USA v. Matthew Thompson
UNPUBLISHED OPINION FILED. [16-10137 Affirmed] Judge: WED, Judge: FPB, Judge: PRO. Mandate pull date is 01/05/2017 for Appellant Matthew Ryan Thompson [16-10137]
Date Filed: 12/15/2016
IN THE UNITED STATES COURT OF APPEALS
FOR THE FIFTH CIRCUIT
United States Court of Appeals
December 15, 2016
Lyle W. Cayce
UNITED STATES OF AMERICA,
MATTHEW RYAN THOMPSON,
Appeal from the United States District Court
for the Northern District of Texas
USDC No. 4:15-CR-152-6
Before DAVIS, BENAVIDES, and OWEN, Circuit Judges.
PER CURIAM: *
Matthew Ryan Thompson pleaded guilty to conspiracy to possess with
intent to distribute 50 grams or more of methamphetamine. The district court
sentenced him, at the middle of the guidelines range, to 420 months of
imprisonment. Thompson now appeals his sentence, arguing that the district
court clearly erred in determining the drug quantity used to establish his base
Pursuant to 5TH CIR. R. 47.5, the court has determined that this opinion should not
be published and is not precedent except under the limited circumstances set forth in 5TH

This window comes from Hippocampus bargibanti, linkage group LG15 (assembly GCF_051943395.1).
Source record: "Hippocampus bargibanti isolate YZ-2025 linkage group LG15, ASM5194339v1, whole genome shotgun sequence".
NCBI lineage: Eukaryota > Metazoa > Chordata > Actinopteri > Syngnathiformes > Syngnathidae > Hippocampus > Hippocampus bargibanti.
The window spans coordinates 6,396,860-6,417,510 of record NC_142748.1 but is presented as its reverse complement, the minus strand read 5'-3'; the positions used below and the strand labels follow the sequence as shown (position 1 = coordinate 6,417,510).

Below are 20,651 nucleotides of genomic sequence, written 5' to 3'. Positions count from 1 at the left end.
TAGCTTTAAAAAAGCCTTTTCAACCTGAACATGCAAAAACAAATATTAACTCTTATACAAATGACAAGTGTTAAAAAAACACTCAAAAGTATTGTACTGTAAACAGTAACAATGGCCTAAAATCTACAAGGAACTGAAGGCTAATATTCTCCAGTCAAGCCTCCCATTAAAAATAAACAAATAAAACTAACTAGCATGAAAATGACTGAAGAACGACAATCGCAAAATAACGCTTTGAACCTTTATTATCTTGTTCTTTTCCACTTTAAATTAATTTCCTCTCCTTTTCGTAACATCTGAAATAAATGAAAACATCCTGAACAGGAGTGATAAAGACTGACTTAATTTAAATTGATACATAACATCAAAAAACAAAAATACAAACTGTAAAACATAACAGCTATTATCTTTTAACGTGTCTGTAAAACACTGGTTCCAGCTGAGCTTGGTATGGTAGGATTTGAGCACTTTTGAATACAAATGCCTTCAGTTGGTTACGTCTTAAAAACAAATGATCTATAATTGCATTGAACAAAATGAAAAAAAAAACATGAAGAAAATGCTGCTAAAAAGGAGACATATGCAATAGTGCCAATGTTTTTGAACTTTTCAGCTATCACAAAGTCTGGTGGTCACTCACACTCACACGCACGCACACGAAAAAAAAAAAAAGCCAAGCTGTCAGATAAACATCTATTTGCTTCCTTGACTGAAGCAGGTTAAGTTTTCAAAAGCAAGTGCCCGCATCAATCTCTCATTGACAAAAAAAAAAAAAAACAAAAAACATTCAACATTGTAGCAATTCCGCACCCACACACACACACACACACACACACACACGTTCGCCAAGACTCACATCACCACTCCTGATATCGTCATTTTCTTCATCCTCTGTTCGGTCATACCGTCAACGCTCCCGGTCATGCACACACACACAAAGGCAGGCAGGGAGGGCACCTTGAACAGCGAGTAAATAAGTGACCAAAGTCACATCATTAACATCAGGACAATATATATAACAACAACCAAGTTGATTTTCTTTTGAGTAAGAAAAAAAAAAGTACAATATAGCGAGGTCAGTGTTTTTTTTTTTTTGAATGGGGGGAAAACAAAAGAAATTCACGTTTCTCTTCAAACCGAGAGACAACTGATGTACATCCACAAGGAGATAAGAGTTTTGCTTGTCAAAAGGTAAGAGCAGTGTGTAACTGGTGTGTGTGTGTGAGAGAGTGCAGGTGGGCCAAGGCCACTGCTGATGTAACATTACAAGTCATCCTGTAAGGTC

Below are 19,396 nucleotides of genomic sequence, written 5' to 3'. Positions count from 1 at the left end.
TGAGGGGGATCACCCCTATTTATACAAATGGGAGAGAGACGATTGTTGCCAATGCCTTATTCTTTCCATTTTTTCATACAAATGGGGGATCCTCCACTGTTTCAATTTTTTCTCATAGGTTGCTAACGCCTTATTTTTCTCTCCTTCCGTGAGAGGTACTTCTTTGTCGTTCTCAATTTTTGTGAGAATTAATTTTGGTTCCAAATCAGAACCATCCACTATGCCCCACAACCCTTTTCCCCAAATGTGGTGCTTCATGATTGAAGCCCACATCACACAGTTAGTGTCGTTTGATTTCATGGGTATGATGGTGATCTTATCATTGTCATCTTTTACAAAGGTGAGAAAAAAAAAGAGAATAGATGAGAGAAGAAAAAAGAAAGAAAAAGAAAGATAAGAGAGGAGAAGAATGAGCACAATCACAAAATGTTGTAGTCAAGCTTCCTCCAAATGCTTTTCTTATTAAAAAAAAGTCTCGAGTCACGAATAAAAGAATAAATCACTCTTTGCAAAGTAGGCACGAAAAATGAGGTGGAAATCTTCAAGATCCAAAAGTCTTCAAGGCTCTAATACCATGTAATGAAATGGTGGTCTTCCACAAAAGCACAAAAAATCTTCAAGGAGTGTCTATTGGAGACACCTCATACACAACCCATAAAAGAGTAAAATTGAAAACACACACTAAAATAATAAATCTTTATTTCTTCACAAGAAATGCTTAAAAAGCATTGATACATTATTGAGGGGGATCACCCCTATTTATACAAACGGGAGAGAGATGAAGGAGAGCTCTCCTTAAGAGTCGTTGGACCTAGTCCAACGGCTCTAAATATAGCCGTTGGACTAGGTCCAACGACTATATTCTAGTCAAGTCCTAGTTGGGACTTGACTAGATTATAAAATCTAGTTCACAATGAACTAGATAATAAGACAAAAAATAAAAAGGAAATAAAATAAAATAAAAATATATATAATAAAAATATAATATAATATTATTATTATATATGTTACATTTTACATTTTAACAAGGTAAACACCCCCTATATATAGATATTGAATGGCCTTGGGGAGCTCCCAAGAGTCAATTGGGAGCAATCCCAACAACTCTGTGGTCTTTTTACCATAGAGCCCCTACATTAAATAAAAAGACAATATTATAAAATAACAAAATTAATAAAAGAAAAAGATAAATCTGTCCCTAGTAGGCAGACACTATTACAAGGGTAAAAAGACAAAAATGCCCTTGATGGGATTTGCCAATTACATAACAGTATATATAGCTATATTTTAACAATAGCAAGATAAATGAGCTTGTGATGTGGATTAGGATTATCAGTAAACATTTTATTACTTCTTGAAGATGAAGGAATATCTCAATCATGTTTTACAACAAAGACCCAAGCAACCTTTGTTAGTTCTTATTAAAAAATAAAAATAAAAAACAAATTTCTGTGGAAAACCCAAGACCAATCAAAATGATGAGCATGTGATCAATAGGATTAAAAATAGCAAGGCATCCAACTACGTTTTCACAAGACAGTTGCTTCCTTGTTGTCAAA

CIR. R. 47.5.4.
Date Filed: 12/15/2016
An appellate court must ensure that the sentencing court committed no
significant procedural error, including improperly calculating the guidelines
range. Gall v. United States, 552 U.S. 38, 49-51 (2007). We review the district
court’s determination of drug quantity for clear error and will thus affirm the
finding as long as it is “plausible in light of the record as a whole.” United
States v. Betancourt, 422 F.3d 240, 246 (5th Cir. 2005) (internal quotation
marks and citations omitted).
The presentence report (PSR) reflected that Thompson’s relevant
conduct included 300 ounces of methamphetamine that he and Kristy Jennings
methamphetamine he obtained after Jennings’s arrest, and eight ounces of
methamphetamine he and his supplier delivered together, totaling 983 ounces
“As a general rule, information in the [PSR] is
presumed reliable and may be adopted by the district court without further
inquiry if the defendant fails to demonstrate by competent rebuttal evidence
that the information is materially untrue, inaccurate or unreliable.” United
States v. Gomez-Alvarez, 781 F.3d 787, 796 (5th Cir. 2015) (alteration in
original) (internal quotation marks and citation omitted).
Thompson provided no such evidence. Further, even a PSR based on
hearsay statements of codefendants may be reliable for sentencing purposes.
See United States v. Zuniga, 720 F.3d 587, 591-92 (5th Cir. 2013). The district
court’s drug-quantity finding was plausible in light of the record before us.
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